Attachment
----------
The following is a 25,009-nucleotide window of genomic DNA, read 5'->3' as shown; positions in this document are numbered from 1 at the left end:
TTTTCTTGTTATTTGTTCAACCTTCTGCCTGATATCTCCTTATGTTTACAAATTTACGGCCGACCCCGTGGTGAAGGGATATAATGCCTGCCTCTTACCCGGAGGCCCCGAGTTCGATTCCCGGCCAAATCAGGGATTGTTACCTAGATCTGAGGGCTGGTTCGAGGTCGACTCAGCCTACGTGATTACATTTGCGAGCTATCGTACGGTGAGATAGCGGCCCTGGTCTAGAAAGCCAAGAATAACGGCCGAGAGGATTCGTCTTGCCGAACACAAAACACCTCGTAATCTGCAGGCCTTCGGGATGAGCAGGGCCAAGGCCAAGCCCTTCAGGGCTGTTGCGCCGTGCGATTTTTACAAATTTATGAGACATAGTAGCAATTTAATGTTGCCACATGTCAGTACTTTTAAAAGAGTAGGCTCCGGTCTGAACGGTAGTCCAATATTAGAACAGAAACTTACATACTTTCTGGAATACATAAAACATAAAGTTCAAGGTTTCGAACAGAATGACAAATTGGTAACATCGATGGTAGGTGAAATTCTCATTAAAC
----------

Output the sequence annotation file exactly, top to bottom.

The following is a 25,009-nucleotide window of genomic DNA, read 5'->3' as shown; positions in this document are numbered from 1 at the left end:
TTTTCTTGTTATTTGTTCAACCTTCTGCCTGATATCTCCTTATGTTTACAAATTTACGGCCGACCCCGTGGTGAAGGGATATAATGCCTGCCTCTTACCCGGAGGCCCCGAGTTCGATTCCCGGCCAAATCAGGGATTGTTACCTAGATCTGAGGGCTGGTTCGAGGTCGACTCAGCCTACGTGATTACATTTGCGAGCTATCGTACGGTGAGATAGCGGCCCTGGTCTAGAAAGCCAAGAATAACGGCCGAGAGGATTCGTCTTGCCGAACACAAAACACCTCGTAATCTGCAGGCCTTCGGGATGAGCAGGGCCAAGGCCAAGCCCTTCAGGGCTGTTGCGCCGTGCGATTTTTACAAATTTATGAGACATAGTAGCAATTTAATGTTGCCACATGTCAGTACTTTTAAAAGAGTAGGCTCCGGTCTGAACGGTAGTCCAATATTAGAACAGAAACTTACATACTTTCTGGAATACATAAAACATAAAGTTCAAGGTTTCGAACAGAATGACAAATTGGTAACATCGATGGTAGGTGAAATTCTCATTAAAC